11″ x 14″ oil on canvas
My husband and I have dear friends that own a small vineyard, Klender Cellars in Paso Robles, producing an amazing boutique wine. Throughout the year, we have had the privilege to see their vineyard during its many stages and have participated at harvest time. Owning a vineyard is hard work so it was easy to come to the conclusion that access is definitely better than ownership! Their vineyard is always fascinating and has been a tremendous source of inspiration for me with my painting. On one particular visit, my friend showed me a birds nest that was in the vines of the Cabernet grapes that were still green.
Shown below is my concept sketch and stages of my painting.
12″ x 16″ oil on paper
In the beginning of summer, there was a question that I needed to ask myself, “How much time with social media is too much time?”. As I do my best to get my work “out there”, I realized that for me, it was taking over the already limited time I had to paint so I decided to just focus on my painting. I started by making a plan to finish a stack of paintings that I had set aside quite awhile ago before starting anything new AND before posting. I plan to stick with this plan in order to produce more work and post less.
Here are the paintings that I have completed:
“Poppies In The Vineyard” (22″ x 30″ rework/acrylics on watercolor paper)
“A Vineyard Row” (22″ x 30″ rework/acrylics on watercolor paper)
“Blueberries” (12″ x 16″ oil on primed watercolor paper)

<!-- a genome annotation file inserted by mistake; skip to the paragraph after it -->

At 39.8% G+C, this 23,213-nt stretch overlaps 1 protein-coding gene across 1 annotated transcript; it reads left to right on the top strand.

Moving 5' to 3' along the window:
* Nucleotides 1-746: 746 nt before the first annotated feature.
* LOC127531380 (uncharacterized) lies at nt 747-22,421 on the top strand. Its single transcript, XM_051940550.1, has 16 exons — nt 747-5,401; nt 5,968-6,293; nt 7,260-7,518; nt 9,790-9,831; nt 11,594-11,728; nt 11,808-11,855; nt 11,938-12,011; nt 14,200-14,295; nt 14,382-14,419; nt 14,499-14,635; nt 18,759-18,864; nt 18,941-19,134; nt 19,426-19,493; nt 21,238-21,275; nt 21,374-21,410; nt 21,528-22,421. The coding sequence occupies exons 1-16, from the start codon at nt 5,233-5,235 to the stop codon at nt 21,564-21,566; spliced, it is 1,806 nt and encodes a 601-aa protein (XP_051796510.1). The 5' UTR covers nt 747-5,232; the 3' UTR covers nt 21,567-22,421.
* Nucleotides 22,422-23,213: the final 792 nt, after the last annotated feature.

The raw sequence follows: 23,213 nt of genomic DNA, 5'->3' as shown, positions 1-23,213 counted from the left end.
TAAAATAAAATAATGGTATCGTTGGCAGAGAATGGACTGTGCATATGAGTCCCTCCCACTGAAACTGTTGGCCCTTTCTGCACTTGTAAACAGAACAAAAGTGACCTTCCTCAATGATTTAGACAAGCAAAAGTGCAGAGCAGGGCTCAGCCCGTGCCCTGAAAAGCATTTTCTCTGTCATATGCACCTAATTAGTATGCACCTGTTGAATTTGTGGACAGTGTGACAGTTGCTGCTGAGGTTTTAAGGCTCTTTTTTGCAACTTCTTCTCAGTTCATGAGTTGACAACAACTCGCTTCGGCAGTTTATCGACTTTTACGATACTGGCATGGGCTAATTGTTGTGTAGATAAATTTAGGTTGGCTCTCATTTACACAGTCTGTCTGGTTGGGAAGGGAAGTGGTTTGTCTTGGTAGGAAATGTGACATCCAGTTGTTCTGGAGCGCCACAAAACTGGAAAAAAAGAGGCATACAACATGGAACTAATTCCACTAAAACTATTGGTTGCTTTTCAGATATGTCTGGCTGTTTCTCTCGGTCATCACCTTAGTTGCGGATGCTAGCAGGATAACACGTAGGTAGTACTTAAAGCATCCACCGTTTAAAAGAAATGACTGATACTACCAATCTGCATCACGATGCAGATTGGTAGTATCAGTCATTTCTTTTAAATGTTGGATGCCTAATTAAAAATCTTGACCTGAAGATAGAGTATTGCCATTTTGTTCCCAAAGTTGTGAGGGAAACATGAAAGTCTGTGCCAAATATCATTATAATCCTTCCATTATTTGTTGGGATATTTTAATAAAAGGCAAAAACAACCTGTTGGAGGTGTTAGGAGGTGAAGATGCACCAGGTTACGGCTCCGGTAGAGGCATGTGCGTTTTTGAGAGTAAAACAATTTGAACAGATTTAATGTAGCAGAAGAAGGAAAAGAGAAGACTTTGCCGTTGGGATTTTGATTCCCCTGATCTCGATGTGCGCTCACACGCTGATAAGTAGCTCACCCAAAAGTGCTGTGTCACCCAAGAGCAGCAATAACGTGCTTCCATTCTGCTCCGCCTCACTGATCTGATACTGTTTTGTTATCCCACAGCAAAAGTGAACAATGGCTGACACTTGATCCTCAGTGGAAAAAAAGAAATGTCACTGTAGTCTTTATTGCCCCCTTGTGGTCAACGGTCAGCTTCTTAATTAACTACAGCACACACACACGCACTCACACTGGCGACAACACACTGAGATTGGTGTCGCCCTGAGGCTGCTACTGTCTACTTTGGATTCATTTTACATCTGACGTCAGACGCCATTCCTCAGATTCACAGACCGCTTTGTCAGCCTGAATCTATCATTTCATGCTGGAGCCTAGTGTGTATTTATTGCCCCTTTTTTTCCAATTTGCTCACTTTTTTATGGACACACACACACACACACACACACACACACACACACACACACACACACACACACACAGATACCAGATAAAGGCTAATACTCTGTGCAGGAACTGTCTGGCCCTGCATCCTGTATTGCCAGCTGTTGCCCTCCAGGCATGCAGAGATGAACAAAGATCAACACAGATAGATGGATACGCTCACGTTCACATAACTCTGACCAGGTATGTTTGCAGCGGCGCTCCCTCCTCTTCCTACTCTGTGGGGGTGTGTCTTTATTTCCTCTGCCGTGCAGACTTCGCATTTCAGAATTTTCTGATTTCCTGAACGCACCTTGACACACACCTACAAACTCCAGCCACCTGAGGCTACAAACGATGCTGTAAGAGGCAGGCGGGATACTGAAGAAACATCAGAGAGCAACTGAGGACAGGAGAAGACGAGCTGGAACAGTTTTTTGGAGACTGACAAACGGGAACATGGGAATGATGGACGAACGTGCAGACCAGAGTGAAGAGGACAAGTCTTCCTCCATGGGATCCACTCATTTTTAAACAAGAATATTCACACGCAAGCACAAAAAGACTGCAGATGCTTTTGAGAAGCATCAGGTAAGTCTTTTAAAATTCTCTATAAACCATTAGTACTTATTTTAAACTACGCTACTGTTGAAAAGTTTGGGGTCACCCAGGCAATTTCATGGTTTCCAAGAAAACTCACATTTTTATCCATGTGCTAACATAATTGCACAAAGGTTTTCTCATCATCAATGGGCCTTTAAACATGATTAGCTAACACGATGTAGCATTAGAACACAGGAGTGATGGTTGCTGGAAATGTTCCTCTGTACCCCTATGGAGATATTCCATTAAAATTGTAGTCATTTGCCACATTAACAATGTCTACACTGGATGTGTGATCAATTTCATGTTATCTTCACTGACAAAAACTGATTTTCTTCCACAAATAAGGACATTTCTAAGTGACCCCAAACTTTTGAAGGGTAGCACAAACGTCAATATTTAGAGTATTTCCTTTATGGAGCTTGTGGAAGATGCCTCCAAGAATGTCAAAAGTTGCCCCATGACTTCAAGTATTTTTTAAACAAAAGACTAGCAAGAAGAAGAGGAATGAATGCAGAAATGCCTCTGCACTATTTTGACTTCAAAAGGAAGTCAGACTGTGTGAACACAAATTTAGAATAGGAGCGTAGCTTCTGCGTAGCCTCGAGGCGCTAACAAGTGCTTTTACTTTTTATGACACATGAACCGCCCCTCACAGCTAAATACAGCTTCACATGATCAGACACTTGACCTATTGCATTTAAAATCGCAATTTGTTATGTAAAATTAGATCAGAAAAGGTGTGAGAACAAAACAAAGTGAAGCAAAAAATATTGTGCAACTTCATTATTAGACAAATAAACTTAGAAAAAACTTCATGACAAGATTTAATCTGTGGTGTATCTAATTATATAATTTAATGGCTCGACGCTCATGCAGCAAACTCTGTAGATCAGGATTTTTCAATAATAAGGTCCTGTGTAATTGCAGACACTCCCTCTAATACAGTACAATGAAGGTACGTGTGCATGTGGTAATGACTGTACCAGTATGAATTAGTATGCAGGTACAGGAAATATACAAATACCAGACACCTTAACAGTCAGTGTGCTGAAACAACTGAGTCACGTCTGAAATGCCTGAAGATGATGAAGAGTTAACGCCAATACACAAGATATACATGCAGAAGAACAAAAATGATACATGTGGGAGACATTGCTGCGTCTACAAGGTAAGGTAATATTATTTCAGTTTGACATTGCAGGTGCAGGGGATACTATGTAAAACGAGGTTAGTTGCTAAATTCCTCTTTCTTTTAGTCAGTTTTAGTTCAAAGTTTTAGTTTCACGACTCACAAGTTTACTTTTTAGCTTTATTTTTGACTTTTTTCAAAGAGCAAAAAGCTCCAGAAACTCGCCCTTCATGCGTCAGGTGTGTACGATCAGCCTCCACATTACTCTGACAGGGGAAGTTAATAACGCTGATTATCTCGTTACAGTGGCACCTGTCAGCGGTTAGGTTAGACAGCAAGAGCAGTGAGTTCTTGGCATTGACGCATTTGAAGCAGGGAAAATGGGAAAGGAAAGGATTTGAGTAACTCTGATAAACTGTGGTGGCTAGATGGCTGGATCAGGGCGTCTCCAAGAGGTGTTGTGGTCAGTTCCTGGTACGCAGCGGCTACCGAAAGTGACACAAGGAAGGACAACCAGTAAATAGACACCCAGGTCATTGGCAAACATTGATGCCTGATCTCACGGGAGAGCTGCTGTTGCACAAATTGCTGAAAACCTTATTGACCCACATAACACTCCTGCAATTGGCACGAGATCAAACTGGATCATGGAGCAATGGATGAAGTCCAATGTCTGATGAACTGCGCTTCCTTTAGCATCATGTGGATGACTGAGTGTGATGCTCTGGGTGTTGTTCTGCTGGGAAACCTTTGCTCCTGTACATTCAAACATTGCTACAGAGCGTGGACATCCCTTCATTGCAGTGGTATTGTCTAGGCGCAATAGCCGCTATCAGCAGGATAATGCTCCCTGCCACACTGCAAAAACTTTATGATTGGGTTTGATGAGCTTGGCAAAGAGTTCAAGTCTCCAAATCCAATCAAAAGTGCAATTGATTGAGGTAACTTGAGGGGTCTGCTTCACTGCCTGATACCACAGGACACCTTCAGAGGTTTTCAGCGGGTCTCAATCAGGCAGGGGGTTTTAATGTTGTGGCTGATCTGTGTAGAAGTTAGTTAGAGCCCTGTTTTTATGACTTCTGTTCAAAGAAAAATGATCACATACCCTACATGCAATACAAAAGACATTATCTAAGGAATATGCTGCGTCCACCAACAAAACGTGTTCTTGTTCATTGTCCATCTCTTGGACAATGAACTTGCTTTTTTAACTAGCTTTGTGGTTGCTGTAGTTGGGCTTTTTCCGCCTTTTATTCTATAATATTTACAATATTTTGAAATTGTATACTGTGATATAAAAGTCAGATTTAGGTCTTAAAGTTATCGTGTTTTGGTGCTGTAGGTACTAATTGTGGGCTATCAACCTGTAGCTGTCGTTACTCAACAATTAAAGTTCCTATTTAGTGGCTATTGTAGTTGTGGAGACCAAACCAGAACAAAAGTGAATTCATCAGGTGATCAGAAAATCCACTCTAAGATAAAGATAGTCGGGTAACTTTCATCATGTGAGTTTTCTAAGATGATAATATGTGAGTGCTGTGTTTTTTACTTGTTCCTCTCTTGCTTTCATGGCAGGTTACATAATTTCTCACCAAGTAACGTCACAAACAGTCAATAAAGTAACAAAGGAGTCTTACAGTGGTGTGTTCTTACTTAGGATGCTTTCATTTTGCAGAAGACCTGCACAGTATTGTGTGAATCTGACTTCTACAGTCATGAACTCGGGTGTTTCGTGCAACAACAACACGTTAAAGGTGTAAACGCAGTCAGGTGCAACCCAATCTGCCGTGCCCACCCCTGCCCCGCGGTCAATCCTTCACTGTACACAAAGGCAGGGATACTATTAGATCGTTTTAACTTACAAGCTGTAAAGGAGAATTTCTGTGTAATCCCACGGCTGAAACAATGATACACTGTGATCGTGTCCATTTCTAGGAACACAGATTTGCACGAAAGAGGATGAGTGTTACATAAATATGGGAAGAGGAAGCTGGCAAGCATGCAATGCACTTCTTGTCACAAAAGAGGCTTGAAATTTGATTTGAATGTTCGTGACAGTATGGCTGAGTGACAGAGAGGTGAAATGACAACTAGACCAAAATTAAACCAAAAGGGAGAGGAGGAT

Now that the stack has been completed, I feel much better about focusing on new projects. Until next time, take care and enjoy the last bits of summertime fun and warm weather!
No matter an artists’ style or choice of medium, there are many things that go into a great composition. I am working on a new series of paintings that make the “shadows” key players in the compositions.
12″ x 16″ watercolor
In our yard, we have a dwarf Meyer Lemon tree which produces the sweetest, best tasting lemons! This little tree was the perfect subject and of course, it was so nice not to have to travel anywhere to create artwork. Today I finished this small watercolor painting and am pleased with how it turned out. Generally when painting, I know when to be “done” but with this particular project, I was getting way too close to overworking it and had to force myself to put my paintbrush down.
Here is a recap of the process:
1. The concept drawing
2. Drawing and beginning stage of laying down color
On the edges of the lemon and part of the stem, I painted an art masking fluid
The above photo shows the project almost completed and below, the finished painting.
Like the majority of my work, this painting shows my strong illustrator background but I enjoyed allowing myself to get looser in some of the areas behind the lemon. It is my hope that you find helpful hints in the creation of this painting.🎨
I drew this concept sketch over a year ago and have finally begun the painting.
This is just the beginning stage of a new watercolor painting and my goal is to maintain the warmth and vibration of the sunlight through the leaves of this Meyer lemon tree. Final size will be 12″ x 16″.
18” x 36” oil on canvas
Under painting is complete and now I can concentrate on greater care with color, depth and detail. This is one of two projects currently in progress for my vineyard series.
18″ x 24″ watercolor on Aquarelle Arches watercolor block
I have been working for quite some time on a vineyard series of large paintings which include acrylics, oil and watercolor. This particular painting was taken from reference photos taken at quite literally the crack of dawn! Although this painting maintains my typical control with the paint, it is more stylized then my usual realistic approach.
Beginning stages of the painting: